With an aircraft themed after the smartphone video game Angry Birds, a team of College of Engineering students won the People’s Choice Award at this year’s Red Bull Flugtag Miami.
(November 13, 2012) — Their multicolored, fixed-wing aircraft flew for only a few seconds, traveling 36 feet before splashing into Miami’s Biscayne Bay. But despite the short-lived flight, the group of University of Miami College of engineering students competing at this year’s Red Bull Flugtag Miami accomplished what they set out to do: Win over the crowd.
“We wanted to go over the top and do something everybody would love,” explained Tom Knight, captain of the UM American Society of Mechanical Engineers squad that competed in the event, held November 3 at Miami Bayfront Park.
Organized by the popular energy drink Red Bull, which markets the slogan “Red Bull gives you wings,” flugtag—German for “flight day” or “flying day”—requires competitors to launch homemade, human-powered machines from a 30-foot-high pier, maintaining flight for as long as possible before landing in a body of water.
Knight and the 24 other team members themed their winged contraption on the Angry Birds, the popular smartphone video game in which players use a slingshot to launch birds at pigs stationed on or within various structures, with the goal of destroying the pigs.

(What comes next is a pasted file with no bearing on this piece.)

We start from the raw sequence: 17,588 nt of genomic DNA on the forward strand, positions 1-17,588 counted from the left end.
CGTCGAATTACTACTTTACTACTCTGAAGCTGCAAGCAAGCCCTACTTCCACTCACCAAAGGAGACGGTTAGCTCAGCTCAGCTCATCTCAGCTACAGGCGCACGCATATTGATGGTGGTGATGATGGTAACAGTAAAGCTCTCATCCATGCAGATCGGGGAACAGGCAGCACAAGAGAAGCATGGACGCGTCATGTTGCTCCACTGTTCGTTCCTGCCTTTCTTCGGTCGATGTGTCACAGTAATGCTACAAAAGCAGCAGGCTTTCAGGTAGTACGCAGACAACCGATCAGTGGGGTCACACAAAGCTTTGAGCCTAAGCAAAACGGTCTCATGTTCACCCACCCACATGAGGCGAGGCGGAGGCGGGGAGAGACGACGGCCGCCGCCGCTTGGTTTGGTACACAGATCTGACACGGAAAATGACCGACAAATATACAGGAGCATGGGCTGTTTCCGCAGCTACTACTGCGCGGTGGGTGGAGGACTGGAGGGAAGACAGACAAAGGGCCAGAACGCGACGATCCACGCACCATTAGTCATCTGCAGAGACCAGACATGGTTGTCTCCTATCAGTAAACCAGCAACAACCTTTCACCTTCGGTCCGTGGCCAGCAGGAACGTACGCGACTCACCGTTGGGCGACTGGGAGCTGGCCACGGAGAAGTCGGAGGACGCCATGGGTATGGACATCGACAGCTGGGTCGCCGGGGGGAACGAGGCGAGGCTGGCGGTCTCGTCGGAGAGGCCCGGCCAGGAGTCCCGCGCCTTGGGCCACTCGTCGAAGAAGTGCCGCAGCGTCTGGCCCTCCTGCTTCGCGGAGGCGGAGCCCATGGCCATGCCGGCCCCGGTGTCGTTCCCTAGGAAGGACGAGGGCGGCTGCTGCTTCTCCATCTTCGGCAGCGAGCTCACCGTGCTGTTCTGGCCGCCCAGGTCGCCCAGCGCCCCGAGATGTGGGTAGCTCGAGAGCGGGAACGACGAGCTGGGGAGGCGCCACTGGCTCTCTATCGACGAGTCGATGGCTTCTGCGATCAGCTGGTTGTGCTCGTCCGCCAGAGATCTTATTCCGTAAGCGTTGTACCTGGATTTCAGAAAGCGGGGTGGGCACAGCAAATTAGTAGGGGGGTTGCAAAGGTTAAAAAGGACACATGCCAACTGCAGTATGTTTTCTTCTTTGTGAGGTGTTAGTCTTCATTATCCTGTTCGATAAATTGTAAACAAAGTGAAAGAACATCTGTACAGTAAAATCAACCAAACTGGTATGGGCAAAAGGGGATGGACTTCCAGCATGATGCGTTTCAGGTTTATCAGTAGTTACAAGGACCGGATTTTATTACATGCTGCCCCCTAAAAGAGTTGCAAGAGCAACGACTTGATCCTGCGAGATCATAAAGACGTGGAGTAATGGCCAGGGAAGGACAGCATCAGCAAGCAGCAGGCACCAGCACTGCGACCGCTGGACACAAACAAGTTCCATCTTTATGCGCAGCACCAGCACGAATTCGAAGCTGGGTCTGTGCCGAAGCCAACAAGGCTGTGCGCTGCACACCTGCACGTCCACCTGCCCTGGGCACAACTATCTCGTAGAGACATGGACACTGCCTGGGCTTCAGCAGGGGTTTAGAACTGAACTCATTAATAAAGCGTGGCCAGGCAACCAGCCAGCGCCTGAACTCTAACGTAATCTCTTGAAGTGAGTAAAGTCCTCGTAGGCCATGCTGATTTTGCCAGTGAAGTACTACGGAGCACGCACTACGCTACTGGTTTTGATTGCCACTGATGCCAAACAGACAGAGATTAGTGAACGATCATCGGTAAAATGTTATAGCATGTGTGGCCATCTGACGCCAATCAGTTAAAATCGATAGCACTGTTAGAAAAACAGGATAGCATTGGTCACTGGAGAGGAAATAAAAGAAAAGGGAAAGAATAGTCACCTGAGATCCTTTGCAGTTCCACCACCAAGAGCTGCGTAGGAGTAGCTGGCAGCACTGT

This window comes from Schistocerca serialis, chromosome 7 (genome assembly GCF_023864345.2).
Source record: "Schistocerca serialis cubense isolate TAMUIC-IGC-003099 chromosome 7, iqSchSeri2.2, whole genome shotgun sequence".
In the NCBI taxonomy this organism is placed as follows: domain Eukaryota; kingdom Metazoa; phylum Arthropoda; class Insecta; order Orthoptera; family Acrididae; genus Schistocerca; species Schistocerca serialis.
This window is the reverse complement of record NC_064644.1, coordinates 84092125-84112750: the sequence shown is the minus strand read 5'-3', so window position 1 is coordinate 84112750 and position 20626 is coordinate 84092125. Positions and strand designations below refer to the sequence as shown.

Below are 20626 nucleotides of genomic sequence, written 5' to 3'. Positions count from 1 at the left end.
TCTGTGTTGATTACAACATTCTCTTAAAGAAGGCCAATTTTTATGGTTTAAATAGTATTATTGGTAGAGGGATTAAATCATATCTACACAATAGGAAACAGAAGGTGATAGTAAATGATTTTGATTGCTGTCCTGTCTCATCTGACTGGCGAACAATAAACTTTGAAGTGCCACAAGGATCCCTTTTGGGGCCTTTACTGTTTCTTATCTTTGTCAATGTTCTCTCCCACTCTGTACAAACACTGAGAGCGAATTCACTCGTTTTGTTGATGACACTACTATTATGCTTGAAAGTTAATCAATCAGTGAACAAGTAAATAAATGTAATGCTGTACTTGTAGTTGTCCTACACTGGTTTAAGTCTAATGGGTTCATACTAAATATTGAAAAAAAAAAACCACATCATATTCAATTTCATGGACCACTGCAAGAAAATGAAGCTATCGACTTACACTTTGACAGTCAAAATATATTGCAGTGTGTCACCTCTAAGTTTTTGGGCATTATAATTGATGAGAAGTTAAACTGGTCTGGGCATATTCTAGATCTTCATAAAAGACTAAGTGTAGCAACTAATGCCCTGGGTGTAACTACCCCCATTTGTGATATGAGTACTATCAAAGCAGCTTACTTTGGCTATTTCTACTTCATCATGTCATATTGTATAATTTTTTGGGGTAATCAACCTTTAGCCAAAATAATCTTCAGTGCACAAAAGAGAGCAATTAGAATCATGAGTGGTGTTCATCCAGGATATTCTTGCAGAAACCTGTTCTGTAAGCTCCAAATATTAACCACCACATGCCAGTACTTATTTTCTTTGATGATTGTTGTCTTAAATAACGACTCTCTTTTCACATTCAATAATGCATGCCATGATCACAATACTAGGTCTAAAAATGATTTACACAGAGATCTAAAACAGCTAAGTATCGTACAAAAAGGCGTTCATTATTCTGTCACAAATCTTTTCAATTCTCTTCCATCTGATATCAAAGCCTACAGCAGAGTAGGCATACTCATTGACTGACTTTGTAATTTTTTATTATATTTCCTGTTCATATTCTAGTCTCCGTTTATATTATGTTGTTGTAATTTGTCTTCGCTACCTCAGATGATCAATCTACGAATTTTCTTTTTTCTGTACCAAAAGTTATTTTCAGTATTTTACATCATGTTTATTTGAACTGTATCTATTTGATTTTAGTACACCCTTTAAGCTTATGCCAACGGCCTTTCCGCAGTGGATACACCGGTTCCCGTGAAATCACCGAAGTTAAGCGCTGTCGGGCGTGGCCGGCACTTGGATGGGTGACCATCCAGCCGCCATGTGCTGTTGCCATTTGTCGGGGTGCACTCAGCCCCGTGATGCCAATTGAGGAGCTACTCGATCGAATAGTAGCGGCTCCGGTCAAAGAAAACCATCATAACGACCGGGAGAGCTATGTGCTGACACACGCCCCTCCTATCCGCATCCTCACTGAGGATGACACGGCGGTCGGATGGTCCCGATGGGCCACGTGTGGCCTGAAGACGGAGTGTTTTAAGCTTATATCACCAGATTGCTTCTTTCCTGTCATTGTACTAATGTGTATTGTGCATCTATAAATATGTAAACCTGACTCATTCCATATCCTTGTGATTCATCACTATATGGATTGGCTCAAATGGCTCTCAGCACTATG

“We took our own little spin on the game and decided to make an escape vehicle of sorts for the king pig,” said Knight, a mechanical and aerospace engineering major from Pompano Beach, Florida. With their bodies covered in paint and wings fastened to their arms, he and three other team members of the Hurricane Engineers’ Angry Birds pushed their 10-foot-long aircraft off a platform.
Their craft failed to cover even half the distance it was designed to travel—80 to 90 feet. A device that anchored the plane to the launching platform did not detach as it was supposed to, causing their flying machine to nosedive at takeoff. “We lost all forward speed,” Knight said.
Still, team members collected an honorable prize for their efforts, picking up the People’s Choice Award.
The entertainment aspect aside, designing the craft was a “trial run in systems engineering,” explained Knight. Using concepts of mechanical and aerospace engineering learned in associate professor Ge-Cheng Zha’s Flight Dynamics class, the students built a lightweight, yet strong well-balanced aircraft.
“We used aluminum for our main spar, the primary beam inside the wing, with a lot of material removed from the sides to reduce weight,” said Knight. Sheets of insulating foam and super-thin aluminum were used to make the airfoil, while painter’s drop cloth was used for the craft’s wing skin.
Much of the design process was done via computer, and aircraft parts were machined at Miami-based MWL Engineering, one of the team’s sponsors.
Zha, who recently won a NASA grant to develop a supersonic, bi-directional flying wing, offered some input, helping the students select an airfoil. And the team also got suggestions from other College of engineering professors, taking their advice but making the final design decisions on their own.
“I wish we were able to keep it, but all of the crafts [at the competition] go right into a dumpster,” Knight lamented.
But he’s happy about continuing a tradition. This was UM’s third year at the Red Bull Flugtag Miami. “We’ll definitely be back,” he said.
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